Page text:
Navigating the Maze of Health Claim Regulations

FDA's recent guidance focuses only on the process for evaluating evidence supporting a health claim.

By David Joy, Contributing Editor

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FDA recently issued a draft guidance document on the scientific evaluation of health claims on food labels. This is intended to provide guidance to food manufacturers regarding the type of scientific evidence needed to support a proposed health claim.

From a regulatory standpoint, a regulated "health claim" is a claim about the relationship between a substance in the diet and a disease or health-related condition. These claims must be cleared by FDA. They are generally worded along the lines of "a diet rich in substance X may reduce the risk of disease Y."

Traditionally, for a health claim to receive authorization, it must be supported by the "totality of publicly available scientific evidence" and there must be "significant scientific agreement" among qualified experts that the claim is supported by such evidence. This is a fairly high burden to meet, and a small number of health claims have been authorized through this route.

Two innovations have made it easier to get health claims onto food labels. In 2002, FDA issued a guidance document under which a "qualified health claim" may be permitted even though evidence supporting the claim does not meet the "significant scientific agreement" standard -- as long as the claim can be qualified in a way that makes it non-misleading. Qualified health claims are typically worded along the following lines:

Very limited and preliminary scientific research suggests that eating one-half to one cup of tomatoes and/or tomato sauce a week may reduce the risk of prostate cancer. FDA concludes that there is little scientific evidence supporting this claim.

The marketing value of this obviously is doubtful.

One other route exists for making a health claim: A manufacturer may notify FDA it intends to make a health claim based on an authoritative statement from a federal scientific agency, as provided for under the Food and Drug Administration Modernization Act (FDAMA) of 1997. Thus, if the Surgeon General states that substance X helps prevent a disease, this statement can form the basis for a health claim. In the case of an FDAMA-notified health claim, the submitter is not required to show that the significant scientific agreement standard is met.

FDA's recent guidance does nothing to change this basic framework. It focuses on the process for evaluating evidence supporting a health claim, the meaning of the significant scientific agreement standard, and credible scientific evidence needed to support a qualified health claim.

A few highlights from this document include:

  • A defined, measurable substance must be the subject of the claim, such as a food component (fiber), an entire food or a food ingredient.
  • FDA intends to focus primarily on human intervention and observational studies in assessing the scientific support for a health claim. Animal and in vitro studies may be useful, but only in providing background information or explaining a mechanism.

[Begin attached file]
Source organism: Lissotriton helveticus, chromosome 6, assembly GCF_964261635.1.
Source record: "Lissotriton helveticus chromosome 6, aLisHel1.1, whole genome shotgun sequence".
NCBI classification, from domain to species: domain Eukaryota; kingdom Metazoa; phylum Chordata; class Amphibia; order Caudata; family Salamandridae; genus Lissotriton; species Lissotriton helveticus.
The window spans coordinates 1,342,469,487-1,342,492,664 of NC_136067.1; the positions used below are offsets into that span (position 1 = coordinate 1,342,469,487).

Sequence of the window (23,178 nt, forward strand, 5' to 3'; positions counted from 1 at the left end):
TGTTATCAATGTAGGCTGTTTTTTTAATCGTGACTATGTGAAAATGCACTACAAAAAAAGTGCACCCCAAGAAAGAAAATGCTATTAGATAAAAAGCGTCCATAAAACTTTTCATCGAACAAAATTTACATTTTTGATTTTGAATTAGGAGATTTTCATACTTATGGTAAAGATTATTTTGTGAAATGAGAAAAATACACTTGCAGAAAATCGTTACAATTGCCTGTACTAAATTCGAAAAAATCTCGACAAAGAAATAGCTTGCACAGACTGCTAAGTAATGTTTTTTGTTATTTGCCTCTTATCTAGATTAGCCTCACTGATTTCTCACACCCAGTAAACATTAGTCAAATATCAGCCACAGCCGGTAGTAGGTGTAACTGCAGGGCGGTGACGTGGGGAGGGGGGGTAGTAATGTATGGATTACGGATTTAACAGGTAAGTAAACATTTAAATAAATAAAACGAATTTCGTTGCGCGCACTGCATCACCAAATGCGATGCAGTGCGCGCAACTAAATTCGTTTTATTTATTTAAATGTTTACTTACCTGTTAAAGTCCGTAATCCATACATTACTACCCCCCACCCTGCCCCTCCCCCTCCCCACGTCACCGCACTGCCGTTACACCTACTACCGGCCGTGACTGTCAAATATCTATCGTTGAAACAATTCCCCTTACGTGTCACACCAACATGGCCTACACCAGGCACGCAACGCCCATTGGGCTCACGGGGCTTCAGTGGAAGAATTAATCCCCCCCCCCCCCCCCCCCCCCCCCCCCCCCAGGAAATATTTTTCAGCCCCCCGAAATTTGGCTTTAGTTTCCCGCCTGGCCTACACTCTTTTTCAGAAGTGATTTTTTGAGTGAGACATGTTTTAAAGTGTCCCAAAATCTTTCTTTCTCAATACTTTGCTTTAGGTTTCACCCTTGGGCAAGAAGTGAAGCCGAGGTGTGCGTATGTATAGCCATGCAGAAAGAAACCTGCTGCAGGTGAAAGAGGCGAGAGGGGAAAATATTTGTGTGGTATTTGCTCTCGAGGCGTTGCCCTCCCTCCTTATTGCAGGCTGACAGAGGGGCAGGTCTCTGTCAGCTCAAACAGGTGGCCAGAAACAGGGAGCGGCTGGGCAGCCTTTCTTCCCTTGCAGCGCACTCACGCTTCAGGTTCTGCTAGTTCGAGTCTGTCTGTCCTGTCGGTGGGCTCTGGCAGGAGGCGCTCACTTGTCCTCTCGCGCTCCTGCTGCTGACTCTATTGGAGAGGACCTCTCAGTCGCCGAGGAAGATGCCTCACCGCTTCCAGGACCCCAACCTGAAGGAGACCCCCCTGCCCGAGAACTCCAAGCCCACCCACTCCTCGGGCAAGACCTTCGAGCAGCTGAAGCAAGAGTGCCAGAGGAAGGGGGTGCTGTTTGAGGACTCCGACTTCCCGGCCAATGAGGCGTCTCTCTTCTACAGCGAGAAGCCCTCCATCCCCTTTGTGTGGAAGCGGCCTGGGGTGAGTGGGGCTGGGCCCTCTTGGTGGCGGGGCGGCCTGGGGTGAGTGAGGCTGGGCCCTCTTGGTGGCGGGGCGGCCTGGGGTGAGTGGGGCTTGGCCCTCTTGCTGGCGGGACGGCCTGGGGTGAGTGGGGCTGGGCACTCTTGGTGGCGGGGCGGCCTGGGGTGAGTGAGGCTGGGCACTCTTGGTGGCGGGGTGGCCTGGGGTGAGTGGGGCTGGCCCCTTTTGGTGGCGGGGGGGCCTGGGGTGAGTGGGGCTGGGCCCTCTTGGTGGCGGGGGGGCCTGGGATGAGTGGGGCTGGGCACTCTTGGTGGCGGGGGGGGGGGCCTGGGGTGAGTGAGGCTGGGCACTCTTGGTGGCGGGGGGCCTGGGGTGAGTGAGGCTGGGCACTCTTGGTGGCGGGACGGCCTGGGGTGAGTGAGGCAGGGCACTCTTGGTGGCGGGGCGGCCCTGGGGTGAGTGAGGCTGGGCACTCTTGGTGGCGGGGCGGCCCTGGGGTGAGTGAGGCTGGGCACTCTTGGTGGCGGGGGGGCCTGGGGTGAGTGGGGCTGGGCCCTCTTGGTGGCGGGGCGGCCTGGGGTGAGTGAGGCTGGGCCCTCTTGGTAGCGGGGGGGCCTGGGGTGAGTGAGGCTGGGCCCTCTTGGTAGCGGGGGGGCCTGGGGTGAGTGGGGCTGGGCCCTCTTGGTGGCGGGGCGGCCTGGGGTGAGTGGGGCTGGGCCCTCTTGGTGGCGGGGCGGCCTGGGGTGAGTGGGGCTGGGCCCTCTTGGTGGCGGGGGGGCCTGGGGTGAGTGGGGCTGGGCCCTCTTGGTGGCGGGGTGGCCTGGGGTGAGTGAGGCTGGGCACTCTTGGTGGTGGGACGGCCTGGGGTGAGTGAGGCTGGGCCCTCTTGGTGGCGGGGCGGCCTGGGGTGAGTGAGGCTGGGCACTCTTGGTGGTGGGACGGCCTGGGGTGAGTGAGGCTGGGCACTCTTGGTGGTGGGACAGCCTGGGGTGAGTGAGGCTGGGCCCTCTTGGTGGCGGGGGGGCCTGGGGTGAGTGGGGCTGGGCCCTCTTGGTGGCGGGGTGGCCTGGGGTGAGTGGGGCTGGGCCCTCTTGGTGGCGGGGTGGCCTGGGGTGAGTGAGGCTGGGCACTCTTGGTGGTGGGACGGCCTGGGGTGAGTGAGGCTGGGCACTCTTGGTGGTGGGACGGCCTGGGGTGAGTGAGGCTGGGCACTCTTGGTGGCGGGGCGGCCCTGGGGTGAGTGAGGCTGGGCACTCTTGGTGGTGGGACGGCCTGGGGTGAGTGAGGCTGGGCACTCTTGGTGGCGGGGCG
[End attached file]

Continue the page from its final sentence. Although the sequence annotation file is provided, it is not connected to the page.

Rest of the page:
• Randomized, controlled intervention studies provide the strongest evidence of a relationship between a substance and a disease.
  • Observational studies may suggest a correlation between a substance and a disease, but they generally do not establish a cause and effect relationship.

Not unexpectedly, FDA's guidance document reinforces that a petitioner seeking authorization of a new health claim, other than an FDAMA-notified claim, faces a very significant evidentiary burden. In most cases, food manufacturers will find that the cost of petitioning FDA for an unqualified health claim will outweigh the benefits of making the claim. Furthermore, many manufacturers will find qualified health claims unattractive from a marketing standpoint. This tends to call into question whether food manufacturers will continue to pursue health claims.

At the same time, the food industry must regrettably deal with scientific studies and health messages that are often garbled in the new media. An example is the recent Framingham study on soft dink consumption. This study was widely reported to have shown a link between consumption of soft dinks, both sugar-containing and sugar-free, and an increased risk of metabolic syndrome.

If reports about this study were subjected to FDA's standards, they would have faced numerous obstacles. For example, there was not a defined substance associated with this study (sugar-containing and sugar-free soft drinks being two completely different things), and a single observational study is insufficient to establish a cause and effect relationship. Unfortunately, FDA polices food labels but not newspapers.


David Joy is a partner in the Washington, D.C., office of Keller and Heckman LLP. He specializes in food and drug law with emphasis on the domestic and international regulation of food, food additives, food labeling, antimicrobial pesticides and medical devices. He is a member of the District of Columbia Bar and holds a bachelor's degree in chemistry. For more information about Keller and Heckman, visit the firm's web site at www.khlaw.com.

 

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